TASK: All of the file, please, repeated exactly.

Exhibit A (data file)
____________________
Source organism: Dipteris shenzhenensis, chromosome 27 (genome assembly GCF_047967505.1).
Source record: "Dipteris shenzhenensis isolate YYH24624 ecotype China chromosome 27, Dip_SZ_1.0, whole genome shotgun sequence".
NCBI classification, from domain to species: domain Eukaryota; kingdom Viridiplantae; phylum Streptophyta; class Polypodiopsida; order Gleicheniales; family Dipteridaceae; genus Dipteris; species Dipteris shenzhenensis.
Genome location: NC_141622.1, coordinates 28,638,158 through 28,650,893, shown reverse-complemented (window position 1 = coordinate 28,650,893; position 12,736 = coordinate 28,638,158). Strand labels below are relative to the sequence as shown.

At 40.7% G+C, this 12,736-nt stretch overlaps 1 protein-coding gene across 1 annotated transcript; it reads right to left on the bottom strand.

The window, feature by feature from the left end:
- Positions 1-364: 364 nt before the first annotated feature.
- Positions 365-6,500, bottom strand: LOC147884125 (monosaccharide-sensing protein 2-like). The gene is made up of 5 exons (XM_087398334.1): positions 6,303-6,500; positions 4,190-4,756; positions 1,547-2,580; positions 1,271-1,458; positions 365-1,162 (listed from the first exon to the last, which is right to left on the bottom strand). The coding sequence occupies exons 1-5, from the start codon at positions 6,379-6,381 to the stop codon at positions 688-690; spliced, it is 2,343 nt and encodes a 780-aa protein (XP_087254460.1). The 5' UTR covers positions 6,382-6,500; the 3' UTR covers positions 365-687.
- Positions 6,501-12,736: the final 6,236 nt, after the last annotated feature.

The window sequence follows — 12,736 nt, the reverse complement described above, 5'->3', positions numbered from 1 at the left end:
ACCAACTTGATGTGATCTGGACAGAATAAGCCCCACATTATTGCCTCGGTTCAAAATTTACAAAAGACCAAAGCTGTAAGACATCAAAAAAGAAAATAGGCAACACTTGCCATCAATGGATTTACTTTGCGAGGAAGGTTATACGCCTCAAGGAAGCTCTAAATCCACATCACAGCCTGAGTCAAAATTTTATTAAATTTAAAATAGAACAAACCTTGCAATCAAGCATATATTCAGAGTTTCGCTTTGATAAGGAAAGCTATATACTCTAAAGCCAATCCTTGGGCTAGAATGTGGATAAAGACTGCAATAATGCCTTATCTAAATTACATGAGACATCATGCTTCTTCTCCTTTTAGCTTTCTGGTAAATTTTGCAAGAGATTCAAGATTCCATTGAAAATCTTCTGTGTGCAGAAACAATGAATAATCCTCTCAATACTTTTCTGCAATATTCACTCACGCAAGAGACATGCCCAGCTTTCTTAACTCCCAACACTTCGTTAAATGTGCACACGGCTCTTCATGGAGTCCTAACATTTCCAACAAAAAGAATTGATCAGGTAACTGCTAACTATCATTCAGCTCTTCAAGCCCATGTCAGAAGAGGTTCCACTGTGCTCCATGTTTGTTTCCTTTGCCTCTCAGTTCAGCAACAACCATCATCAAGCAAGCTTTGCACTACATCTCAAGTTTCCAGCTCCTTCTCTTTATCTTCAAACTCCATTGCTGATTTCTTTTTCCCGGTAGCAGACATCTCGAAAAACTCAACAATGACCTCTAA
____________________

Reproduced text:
Source organism: Dipteris shenzhenensis, chromosome 27 (genome assembly GCF_047967505.1).
Source record: "Dipteris shenzhenensis isolate YYH24624 ecotype China chromosome 27, Dip_SZ_1.0, whole genome shotgun sequence".
NCBI classification, from domain to species: domain Eukaryota; kingdom Viridiplantae; phylum Streptophyta; class Polypodiopsida; order Gleicheniales; family Dipteridaceae; genus Dipteris; species Dipteris shenzhenensis.
Genome location: NC_141622.1, coordinates 28,638,158 through 28,650,893, shown reverse-complemented (window position 1 = coordinate 28,650,893; position 12,736 = coordinate 28,638,158). Strand labels below are relative to the sequence as shown.

At 40.7% G+C, this 12,736-nt stretch overlaps 1 protein-coding gene across 1 annotated transcript; it reads right to left on the bottom strand.

The window, feature by feature from the left end:
- Positions 1-364: 364 nt before the first annotated feature.
- Positions 365-6,500, bottom strand: LOC147884125 (monosaccharide-sensing protein 2-like). The gene is made up of 5 exons (XM_087398334.1): positions 6,303-6,500; positions 4,190-4,756; positions 1,547-2,580; positions 1,271-1,458; positions 365-1,162 (listed from the first exon to the last, which is right to left on the bottom strand). The coding sequence occupies exons 1-5, from the start codon at positions 6,379-6,381 to the stop codon at positions 688-690; spliced, it is 2,343 nt and encodes a 780-aa protein (XP_087254460.1). The 5' UTR covers positions 6,382-6,500; the 3' UTR covers positions 365-687.
- Positions 6,501-12,736: the final 6,236 nt, after the last annotated feature.

The window sequence follows — 12,736 nt, the reverse complement described above, 5'->3', positions numbered from 1 at the left end:
ACCAACTTGATGTGATCTGGACAGAATAAGCCCCACATTATTGCCTCGGTTCAAAATTTACAAAAGACCAAAGCTGTAAGACATCAAAAAAGAAAATAGGCAACACTTGCCATCAATGGATTTACTTTGCGAGGAAGGTTATACGCCTCAAGGAAGCTCTAAATCCACATCACAGCCTGAGTCAAAATTTTATTAAATTTAAAATAGAACAAACCTTGCAATCAAGCATATATTCAGAGTTTCGCTTTGATAAGGAAAGCTATATACTCTAAAGCCAATCCTTGGGCTAGAATGTGGATAAAGACTGCAATAATGCCTTATCTAAATTACATGAGACATCATGCTTCTTCTCCTTTTAGCTTTCTGGTAAATTTTGCAAGAGATTCAAGATTCCATTGAAAATCTTCTGTGTGCAGAAACAATGAATAATCCTCTCAATACTTTTCTGCAATATTCACTCACGCAAGAGACATGCCCAGCTTTCTTAACTCCCAACACTTCGTTAAATGTGCACACGGCTCTTCATGGAGTCCTAACATTTCCAACAAAAAGAATTGATCAGGTAACTGCTAACTATCATTCAGCTCTTCAAGCCCATGTCAGAAGAGGTTCCACTGTGCTCCATGTTTGTTTCCTTTGCCTCTCAGTTCAGCAACAACCATCATCAAGCAAGCTTTGCACTACATCTCAAGTTTCCAGCTCCTTCTCTTTATCTTCAAACTCCATTGCTGATTTCTTTTTCCCGGTAGCAGACATCTCGAAAAACTCAACAATGACCTCTAA